For me the joy here is in spite of being Sick there is a deep well of humour that is best seen by her wheels spinning around in a hospital corridor whilst the text calls for fun and dancing.
At last; the time and space to do my last piece on Yoko's To The Light exhibition. I've been 3 or 4 times now. All pieces but this one was based on the first visit when i could not face down a moster called FEAR in spite of the instruction on the back wall 'Be grand', despite of the fact that I know a secret that would have helped.
In this room Yoko has constructed a maze made out of perspex. I know what awaits me in the metaphorical centre - myself. But that's not what i'm afraid of. I sit on a small white stool or table and watch other people smiling as they go around, listening to the loud thud when they bump into the barriers they cannot see. I sit and wait. Will I go in - can I? No i can't. What am I afraid of? Humiliation at being seen unable to find my way around. No. I've told you I know a secret. The secret of how to find my way around a maze and how to get out again. A young Australian told me the secret and it works. I think my fear is more about being seen at all. I've always had that. I used to wear a hat with a brim that I would pull over my eyes thinking if I can't see anyone then no one can see me. It worked. It mean't I could go to the town centre. It was completely stupid of course because it mean't everyone would see me but it did not impinge on my belief.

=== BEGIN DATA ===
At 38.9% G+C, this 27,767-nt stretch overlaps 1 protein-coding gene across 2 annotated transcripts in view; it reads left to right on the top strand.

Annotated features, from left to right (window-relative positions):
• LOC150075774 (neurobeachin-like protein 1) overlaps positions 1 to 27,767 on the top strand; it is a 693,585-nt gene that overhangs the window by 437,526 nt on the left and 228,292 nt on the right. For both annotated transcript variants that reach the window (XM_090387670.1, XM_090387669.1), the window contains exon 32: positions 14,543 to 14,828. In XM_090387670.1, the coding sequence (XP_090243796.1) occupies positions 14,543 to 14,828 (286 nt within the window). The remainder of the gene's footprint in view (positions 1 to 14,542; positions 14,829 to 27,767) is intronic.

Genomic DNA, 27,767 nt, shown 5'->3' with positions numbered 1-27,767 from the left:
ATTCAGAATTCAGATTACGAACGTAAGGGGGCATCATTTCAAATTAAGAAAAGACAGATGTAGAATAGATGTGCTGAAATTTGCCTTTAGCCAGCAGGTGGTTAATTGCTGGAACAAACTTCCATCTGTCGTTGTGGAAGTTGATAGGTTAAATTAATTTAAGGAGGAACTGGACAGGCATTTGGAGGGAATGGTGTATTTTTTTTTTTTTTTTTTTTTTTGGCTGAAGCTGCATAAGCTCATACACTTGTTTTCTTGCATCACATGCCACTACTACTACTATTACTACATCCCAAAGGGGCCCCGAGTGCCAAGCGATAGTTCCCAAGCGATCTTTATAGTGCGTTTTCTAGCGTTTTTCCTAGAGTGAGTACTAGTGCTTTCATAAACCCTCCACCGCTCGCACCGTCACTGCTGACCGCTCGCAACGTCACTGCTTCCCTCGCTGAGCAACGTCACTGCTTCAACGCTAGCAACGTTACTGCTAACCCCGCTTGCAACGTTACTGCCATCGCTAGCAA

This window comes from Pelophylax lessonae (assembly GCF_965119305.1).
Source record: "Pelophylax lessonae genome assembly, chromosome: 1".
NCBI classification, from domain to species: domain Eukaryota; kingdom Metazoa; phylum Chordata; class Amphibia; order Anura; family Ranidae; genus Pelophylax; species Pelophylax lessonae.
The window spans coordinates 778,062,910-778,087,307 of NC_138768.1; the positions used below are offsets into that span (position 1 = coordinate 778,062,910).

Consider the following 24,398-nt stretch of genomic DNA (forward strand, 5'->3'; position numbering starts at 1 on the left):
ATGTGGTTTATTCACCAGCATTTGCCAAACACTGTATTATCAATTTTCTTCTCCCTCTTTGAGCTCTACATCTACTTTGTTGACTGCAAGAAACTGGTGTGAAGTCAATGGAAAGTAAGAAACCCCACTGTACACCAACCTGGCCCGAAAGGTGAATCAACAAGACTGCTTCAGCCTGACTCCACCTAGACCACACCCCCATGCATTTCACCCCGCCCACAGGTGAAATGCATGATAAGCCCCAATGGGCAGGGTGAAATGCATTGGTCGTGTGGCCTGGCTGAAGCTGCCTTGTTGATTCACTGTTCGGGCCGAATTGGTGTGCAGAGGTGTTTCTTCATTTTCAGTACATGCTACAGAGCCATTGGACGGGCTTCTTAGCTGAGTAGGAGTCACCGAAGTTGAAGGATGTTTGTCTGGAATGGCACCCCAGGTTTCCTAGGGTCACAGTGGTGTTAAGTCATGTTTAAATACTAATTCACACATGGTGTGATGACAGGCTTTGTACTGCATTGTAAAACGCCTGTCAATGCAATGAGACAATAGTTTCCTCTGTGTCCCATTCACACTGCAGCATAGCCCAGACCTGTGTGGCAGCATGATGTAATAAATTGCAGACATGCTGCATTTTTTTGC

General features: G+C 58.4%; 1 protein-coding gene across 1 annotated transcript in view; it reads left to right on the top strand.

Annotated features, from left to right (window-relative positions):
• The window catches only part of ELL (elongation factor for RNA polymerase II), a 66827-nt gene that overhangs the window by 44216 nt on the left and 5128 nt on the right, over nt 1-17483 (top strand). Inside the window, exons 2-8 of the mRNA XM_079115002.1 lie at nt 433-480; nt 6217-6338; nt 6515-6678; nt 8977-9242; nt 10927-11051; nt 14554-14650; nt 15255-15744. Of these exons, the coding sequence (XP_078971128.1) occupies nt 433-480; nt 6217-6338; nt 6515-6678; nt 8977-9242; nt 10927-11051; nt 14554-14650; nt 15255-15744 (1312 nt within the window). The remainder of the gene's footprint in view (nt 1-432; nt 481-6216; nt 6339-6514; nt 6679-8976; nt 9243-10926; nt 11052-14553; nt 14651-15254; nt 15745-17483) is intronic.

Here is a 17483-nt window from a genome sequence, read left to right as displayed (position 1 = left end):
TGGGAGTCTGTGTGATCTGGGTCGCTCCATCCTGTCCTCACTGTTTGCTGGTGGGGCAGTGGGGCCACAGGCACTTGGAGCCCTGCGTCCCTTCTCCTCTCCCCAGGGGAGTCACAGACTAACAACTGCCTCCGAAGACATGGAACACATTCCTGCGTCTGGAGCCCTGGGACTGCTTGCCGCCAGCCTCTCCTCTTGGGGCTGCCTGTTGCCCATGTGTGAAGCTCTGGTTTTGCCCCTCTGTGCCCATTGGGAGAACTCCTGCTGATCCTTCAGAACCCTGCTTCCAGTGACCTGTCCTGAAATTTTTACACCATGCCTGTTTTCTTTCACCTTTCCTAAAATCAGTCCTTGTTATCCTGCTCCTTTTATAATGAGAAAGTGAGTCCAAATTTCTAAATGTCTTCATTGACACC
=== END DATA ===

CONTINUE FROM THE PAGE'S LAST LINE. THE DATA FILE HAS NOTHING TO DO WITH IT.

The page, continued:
I wouldn't mind invisibility. I think, if i didn't talk about it, write about it, I could be a really successful invisible artist. Something as changed within me. Back in the 80's I couldn't put my name to anything. I thought I was the best writer in the world then and my name was Anon. I'd written some great fables as you will well know. Poems too. They all carried my name then.... Anon. Now, i'm Richard Downes and I write for DAO and sometimes I really fret about what i'm going to say and how it will be received. I trust my words. I don't trust how people will read them. This curse of being visible, of having to be heard.... i've cracked some of it but, there is no way i'm going into that maze.